professional relations (was: XFN usage stats and Re: [uf-discuss]
rel="muse" implies romantic relationship?)
fberriman at gmail.com
Wed Dec 13 00:47:48 PST 2006
On 12/12/06, Angus McIntyre <angus at pobox.com> wrote:
> On Tue, December 12, 2006 5:05 pm, Andy Mabbett wrote:
> > In message <00ac01c71d96$06018010$0702a8c0 at Guides.local>, Mike Schinkel
> > <mikeschinkel at gmail.com> writes
> >>OTOH, I could use any of the following if attached to "professional":
> >>Respect, admire, impressed by,awed, revere, worship, idolize, iconize.
> >>If would be nice if there was a way to extend professional respect and
> > Not to mention: mentor, mentee, trainer, trainee,
> I wonder if idolizing someone is in some way analogous to a VoteLinks
> If we start encoding not only hierarchical relations but expressions of
> approval/disapproval, you have the possibility to write some extremely
> career-limiting XFN expressions.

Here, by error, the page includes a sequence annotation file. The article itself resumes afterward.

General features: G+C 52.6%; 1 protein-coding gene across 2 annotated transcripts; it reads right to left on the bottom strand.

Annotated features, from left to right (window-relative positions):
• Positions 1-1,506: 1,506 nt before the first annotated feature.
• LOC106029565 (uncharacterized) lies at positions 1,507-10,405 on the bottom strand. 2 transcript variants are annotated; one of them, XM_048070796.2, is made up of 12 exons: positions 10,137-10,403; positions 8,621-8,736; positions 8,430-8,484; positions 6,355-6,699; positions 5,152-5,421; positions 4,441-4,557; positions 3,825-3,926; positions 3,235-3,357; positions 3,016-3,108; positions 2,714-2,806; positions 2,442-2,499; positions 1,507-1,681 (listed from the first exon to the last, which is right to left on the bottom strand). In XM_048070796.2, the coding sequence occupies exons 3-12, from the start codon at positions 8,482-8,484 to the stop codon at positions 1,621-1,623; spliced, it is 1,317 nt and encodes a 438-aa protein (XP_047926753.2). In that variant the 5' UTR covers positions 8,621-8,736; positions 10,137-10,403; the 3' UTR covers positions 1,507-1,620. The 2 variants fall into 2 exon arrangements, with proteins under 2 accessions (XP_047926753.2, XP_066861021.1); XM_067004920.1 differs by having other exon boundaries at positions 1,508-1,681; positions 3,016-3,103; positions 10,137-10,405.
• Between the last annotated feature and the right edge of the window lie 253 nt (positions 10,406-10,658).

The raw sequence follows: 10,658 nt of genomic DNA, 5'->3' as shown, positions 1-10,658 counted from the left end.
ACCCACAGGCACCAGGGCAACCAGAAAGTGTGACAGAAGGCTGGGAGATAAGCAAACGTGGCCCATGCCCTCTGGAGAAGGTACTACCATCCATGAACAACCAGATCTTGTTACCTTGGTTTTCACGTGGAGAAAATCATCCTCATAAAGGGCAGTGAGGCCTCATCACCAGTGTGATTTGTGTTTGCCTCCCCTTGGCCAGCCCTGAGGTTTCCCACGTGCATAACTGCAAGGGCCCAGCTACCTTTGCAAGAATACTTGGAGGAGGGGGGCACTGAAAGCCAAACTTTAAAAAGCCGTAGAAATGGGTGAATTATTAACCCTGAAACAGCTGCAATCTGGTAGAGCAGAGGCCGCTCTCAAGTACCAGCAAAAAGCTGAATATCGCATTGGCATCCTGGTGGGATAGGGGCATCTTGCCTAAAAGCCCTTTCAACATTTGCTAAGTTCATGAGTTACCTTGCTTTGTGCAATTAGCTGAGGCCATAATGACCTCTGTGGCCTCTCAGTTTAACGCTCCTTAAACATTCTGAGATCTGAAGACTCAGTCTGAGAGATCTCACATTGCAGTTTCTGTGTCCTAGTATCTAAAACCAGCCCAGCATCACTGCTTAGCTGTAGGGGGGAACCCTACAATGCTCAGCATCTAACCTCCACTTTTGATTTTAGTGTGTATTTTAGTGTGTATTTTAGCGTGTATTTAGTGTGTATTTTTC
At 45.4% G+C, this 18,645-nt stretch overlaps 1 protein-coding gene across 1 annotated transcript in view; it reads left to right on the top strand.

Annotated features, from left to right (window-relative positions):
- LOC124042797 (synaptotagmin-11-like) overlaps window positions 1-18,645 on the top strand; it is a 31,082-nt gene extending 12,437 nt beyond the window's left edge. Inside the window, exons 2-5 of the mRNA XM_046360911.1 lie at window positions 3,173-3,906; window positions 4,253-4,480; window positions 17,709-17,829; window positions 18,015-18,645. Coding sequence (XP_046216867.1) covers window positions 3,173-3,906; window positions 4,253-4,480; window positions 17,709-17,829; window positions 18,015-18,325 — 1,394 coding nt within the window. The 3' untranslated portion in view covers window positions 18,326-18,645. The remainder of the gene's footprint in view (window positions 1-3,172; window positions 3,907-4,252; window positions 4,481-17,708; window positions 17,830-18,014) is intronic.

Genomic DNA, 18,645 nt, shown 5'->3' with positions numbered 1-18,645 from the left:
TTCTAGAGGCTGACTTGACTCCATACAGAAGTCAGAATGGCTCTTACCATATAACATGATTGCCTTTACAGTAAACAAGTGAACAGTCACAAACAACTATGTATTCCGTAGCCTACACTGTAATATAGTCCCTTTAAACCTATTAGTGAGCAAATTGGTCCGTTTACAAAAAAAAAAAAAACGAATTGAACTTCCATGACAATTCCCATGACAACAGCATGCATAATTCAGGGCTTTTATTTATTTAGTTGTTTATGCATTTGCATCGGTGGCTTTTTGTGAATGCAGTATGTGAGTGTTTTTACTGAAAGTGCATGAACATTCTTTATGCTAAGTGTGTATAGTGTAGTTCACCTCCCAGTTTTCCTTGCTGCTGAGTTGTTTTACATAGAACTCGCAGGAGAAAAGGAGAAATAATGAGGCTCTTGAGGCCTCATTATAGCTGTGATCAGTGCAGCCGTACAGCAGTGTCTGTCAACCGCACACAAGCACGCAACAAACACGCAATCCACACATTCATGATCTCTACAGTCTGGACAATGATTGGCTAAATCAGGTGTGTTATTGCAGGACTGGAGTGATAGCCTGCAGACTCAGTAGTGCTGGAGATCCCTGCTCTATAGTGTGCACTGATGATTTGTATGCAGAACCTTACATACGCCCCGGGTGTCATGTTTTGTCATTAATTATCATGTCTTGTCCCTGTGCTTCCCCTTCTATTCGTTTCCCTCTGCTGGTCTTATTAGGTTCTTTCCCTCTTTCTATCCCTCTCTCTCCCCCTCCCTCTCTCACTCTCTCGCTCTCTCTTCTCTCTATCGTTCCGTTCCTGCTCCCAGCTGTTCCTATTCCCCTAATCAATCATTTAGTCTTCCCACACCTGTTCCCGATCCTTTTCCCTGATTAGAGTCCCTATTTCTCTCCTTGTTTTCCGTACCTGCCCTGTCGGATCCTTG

> <a href="..." rel="colleague boss despise"> ... </a>
> <a href="..." rel="colleague subordinate sweetheart"> ... </a>
> are two that might not do you any good in the workplace ...
I agree. It's an amusing situation, but possibly a bit personal!
Adding additional attribute values seems a bit like splitting hairs to me.
What exists at the moment is a generalised, but for the most part
adequate list of types that describe in a loose terms (so as not to be
restrictive) just about any relationship a person is likely to have.
There are probably merits to adding a couple more, but I'm not sure
adding every single explicit type of relationship has any extra value.
Infact, adding too many additional terms starts to water down the
effect and would no doubt make creating useful maps of information
from these relationships difficult.
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